Since graduating with my Master’s in 2016, one of the questions I’ve been asked most often is: “Was it worth it?”
It’s a perfectly valid question, and it’s true that the vast majority of people I know working in radio and podcasting didn’t actually ‘study’ it at university. I did, though, and my answer is always the same, without hesitation: “Absolutely. And I’d do it all over again.”
My undergraduate degree was in multimedia, but I always knew I wanted to go down the audio path. I got involved in student radio from day one and loved it. I tried to get some industry work experience during the summer break between my second and third years and naively thought radio stations would throw open their doors to welcome me in. I thought wrong. Most were full and didn’t have space for any more interns for the foreseeable future; others never got back to me. It was then I realised it was going to be much harder to break into radio than I’d originally thought.
Around this time, I also realised there was so much more I wanted to experience. I’d been focusing exclusively on presenting music shows, but my interest in documentary was growing and I wanted to learn the ins and outs of speech radio. I began to think seriously about pursuing postgraduate study in radio and found what looked like the perfect course in the UK: a Master’s in Radio Production at Bournemouth University. What really sold it to me was the opportunity for students to run their own online radio station, which would be a platform for all work produced throughout the year. I applied, had an interview, and luckily was accepted.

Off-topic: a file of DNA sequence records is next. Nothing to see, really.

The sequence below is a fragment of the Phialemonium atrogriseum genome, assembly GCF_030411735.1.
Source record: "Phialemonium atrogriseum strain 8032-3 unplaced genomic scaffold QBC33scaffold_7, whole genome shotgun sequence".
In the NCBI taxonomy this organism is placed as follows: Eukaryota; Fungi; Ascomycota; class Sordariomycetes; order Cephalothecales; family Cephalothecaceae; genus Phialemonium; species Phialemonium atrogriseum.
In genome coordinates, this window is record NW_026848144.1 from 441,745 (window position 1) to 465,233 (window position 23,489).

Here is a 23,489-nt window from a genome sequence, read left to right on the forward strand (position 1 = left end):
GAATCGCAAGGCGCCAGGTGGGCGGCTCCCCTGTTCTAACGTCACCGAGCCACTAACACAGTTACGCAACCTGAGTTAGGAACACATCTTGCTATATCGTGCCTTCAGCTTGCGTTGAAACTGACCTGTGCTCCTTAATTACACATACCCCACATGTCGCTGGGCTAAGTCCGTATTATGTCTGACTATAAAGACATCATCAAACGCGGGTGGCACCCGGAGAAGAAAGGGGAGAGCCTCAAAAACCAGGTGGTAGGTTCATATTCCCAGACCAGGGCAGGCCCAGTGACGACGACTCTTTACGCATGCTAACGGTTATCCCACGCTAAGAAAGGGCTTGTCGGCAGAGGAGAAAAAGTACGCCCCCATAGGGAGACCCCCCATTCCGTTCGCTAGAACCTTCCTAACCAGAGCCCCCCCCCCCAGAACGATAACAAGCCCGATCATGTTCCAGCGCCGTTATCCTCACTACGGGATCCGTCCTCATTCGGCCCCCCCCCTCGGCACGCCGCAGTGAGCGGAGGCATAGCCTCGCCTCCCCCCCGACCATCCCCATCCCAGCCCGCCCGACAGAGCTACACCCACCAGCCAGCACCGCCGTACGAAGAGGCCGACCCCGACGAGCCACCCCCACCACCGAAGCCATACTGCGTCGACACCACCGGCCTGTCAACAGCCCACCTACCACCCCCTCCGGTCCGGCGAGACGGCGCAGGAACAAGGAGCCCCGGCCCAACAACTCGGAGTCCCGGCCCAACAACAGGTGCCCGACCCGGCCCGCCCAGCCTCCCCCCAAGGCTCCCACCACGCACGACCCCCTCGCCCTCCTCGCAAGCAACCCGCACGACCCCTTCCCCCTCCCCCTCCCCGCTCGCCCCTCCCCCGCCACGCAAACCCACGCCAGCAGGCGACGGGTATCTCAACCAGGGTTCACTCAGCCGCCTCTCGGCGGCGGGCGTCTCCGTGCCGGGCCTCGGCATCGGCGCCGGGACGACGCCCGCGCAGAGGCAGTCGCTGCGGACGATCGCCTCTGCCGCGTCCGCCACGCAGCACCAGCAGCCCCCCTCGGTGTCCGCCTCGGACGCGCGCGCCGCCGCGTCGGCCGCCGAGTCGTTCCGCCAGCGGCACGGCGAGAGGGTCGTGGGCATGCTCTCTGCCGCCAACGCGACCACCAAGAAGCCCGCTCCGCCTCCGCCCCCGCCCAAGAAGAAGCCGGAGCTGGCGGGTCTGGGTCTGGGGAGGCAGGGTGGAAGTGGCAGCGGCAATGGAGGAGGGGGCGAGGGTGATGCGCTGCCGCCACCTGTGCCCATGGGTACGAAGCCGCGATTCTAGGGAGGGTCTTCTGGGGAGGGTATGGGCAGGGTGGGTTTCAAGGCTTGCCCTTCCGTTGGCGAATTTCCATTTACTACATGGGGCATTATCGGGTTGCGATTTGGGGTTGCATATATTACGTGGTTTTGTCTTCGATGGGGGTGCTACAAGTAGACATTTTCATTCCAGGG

My year in Bournemouth was everything I hoped it would be and more. Being an academic qualification, there was of course an element of theory, but this all contributed to my knowledge and understanding of the radio industry. On the practical side, we had 24-hour access to state-of-the-art studios and recording gear. As a small group of just seven students, we had the chance to collaborate closely on creative projects and experiment with different roles within production teams. Our lecturers had years of experience working for some of the most respected broadcasters. I was incredibly fortunate to have a BBC producer as my Master’s project supervisor, and thanks to the many industry speakers who came in to offer advice and wisdom, we made some amazing contacts. It felt like a really tight-knit, supportive community in which everyone’s interests and aspirations were nurtured.
The experience also benefitted me as a person. It gave me confidence, life skills, and friendships that endure to this day. After many years of not considering myself a ‘beach person’, I also discovered that I loved living by the seaside.
Finding a job after graduation can be a challenge no matter how well-prepared you are. It certainly was for me, but I believe my MA helped me get my foot in the door quicker than I otherwise would have. Not only that: it helped me stay there. When I started working professionally in the industry and applying the skills I’d learned at university on a daily basis, I could see just how important it had all been.
When it comes to having a career in this field, academic qualifications are definitely not a necessity, but they can be a great option. It really depends on your individual situation: whether or not you can afford it, what you think you might gain from it etc. It’s not a route that suits everyone. But for me personally, it was the best year of my life.